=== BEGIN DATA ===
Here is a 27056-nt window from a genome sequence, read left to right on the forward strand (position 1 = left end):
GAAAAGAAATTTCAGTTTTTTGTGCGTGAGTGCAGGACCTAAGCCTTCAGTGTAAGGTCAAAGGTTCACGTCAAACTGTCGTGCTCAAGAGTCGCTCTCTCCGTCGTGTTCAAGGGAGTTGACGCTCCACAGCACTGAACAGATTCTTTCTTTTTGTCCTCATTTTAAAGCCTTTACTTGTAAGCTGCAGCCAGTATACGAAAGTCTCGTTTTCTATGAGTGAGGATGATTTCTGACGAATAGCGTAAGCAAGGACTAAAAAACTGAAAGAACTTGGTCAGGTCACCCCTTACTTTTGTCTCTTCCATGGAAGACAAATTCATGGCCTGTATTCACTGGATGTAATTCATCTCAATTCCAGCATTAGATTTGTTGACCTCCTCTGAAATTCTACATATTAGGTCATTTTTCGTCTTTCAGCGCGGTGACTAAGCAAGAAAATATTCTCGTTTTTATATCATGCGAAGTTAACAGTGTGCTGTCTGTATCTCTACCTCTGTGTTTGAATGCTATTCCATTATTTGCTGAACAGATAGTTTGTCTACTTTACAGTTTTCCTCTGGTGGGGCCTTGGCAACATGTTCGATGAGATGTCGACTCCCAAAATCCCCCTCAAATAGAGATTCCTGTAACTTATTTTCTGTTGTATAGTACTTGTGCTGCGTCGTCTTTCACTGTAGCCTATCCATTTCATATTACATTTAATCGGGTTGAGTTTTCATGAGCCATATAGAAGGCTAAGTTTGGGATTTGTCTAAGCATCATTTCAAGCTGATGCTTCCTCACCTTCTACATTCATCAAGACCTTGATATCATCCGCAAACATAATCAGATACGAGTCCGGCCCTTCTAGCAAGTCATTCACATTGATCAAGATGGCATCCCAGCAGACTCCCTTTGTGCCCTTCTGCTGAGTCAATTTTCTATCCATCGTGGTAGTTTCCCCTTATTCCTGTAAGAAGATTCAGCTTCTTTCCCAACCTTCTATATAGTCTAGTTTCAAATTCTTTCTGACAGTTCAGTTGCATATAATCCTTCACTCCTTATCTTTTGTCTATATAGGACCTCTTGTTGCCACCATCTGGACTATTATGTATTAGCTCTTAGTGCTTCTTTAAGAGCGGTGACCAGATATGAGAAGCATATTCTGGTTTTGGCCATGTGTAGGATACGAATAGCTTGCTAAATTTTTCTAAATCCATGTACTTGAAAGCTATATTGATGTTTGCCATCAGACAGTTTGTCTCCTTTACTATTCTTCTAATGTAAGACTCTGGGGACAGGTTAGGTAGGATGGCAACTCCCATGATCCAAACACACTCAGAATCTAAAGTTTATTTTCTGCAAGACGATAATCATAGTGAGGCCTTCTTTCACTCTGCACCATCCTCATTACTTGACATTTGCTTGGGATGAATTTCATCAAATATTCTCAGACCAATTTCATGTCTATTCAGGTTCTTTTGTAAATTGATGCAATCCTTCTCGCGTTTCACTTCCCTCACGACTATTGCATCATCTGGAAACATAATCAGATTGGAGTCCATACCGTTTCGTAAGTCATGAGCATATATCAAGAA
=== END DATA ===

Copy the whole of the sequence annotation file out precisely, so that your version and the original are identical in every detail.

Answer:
Here is a 27056-nt window from a genome sequence, read left to right on the forward strand (position 1 = left end):
GAAAAGAAATTTCAGTTTTTTGTGCGTGAGTGCAGGACCTAAGCCTTCAGTGTAAGGTCAAAGGTTCACGTCAAACTGTCGTGCTCAAGAGTCGCTCTCTCCGTCGTGTTCAAGGGAGTTGACGCTCCACAGCACTGAACAGATTCTTTCTTTTTGTCCTCATTTTAAAGCCTTTACTTGTAAGCTGCAGCCAGTATACGAAAGTCTCGTTTTCTATGAGTGAGGATGATTTCTGACGAATAGCGTAAGCAAGGACTAAAAAACTGAAAGAACTTGGTCAGGTCACCCCTTACTTTTGTCTCTTCCATGGAAGACAAATTCATGGCCTGTATTCACTGGATGTAATTCATCTCAATTCCAGCATTAGATTTGTTGACCTCCTCTGAAATTCTACATATTAGGTCATTTTTCGTCTTTCAGCGCGGTGACTAAGCAAGAAAATATTCTCGTTTTTATATCATGCGAAGTTAACAGTGTGCTGTCTGTATCTCTACCTCTGTGTTTGAATGCTATTCCATTATTTGCTGAACAGATAGTTTGTCTACTTTACAGTTTTCCTCTGGTGGGGCCTTGGCAACATGTTCGATGAGATGTCGACTCCCAAAATCCCCCTCAAATAGAGATTCCTGTAACTTATTTTCTGTTGTATAGTACTTGTGCTGCGTCGTCTTTCACTGTAGCCTATCCATTTCATATTACATTTAATCGGGTTGAGTTTTCATGAGCCATATAGAAGGCTAAGTTTGGGATTTGTCTAAGCATCATTTCAAGCTGATGCTTCCTCACCTTCTACATTCATCAAGACCTTGATATCATCCGCAAACATAATCAGATACGAGTCCGGCCCTTCTAGCAAGTCATTCACATTGATCAAGATGGCATCCCAGCAGACTCCCTTTGTGCCCTTCTGCTGAGTCAATTTTCTATCCATCGTGGTAGTTTCCCCTTATTCCTGTAAGAAGATTCAGCTTCTTTCCCAACCTTCTATATAGTCTAGTTTCAAATTCTTTCTGACAGTTCAGTTGCATATAATCCTTCACTCCTTATCTTTTGTCTATATAGGACCTCTTGTTGCCACCATCTGGACTATTATGTATTAGCTCTTAGTGCTTCTTTAAGAGCGGTGACCAGATATGAGAAGCATATTCTGGTTTTGGCCATGTGTAGGATACGAATAGCTTGCTAAATTTTTCTAAATCCATGTACTTGAAAGCTATATTGATGTTTGCCATCAGACAGTTTGTCTCCTTTACTATTCTTCTAATGTAAGACTCTGGGGACAGGTTAGGTAGGATGGCAACTCCCATGATCCAAACACACTCAGAATCTAAAGTTTATTTTCTGCAAGACGATAATCATAGTGAGGCCTTCTTTCACTCTGCACCATCCTCATTACTTGACATTTGCTTGGGATGAATTTCATCAAATATTCTCAGACCAATTTCATGTCTATTCAGGTTCTTTTGTAAATTGATGCAATCCTTCTCGCGTTTCACTTCCCTCACGACTATTGCATCATCTGGAAACATAATCAGATTGGAGTCCATACCGTTTCGTAAGTCATGAGCATATATCAAGAA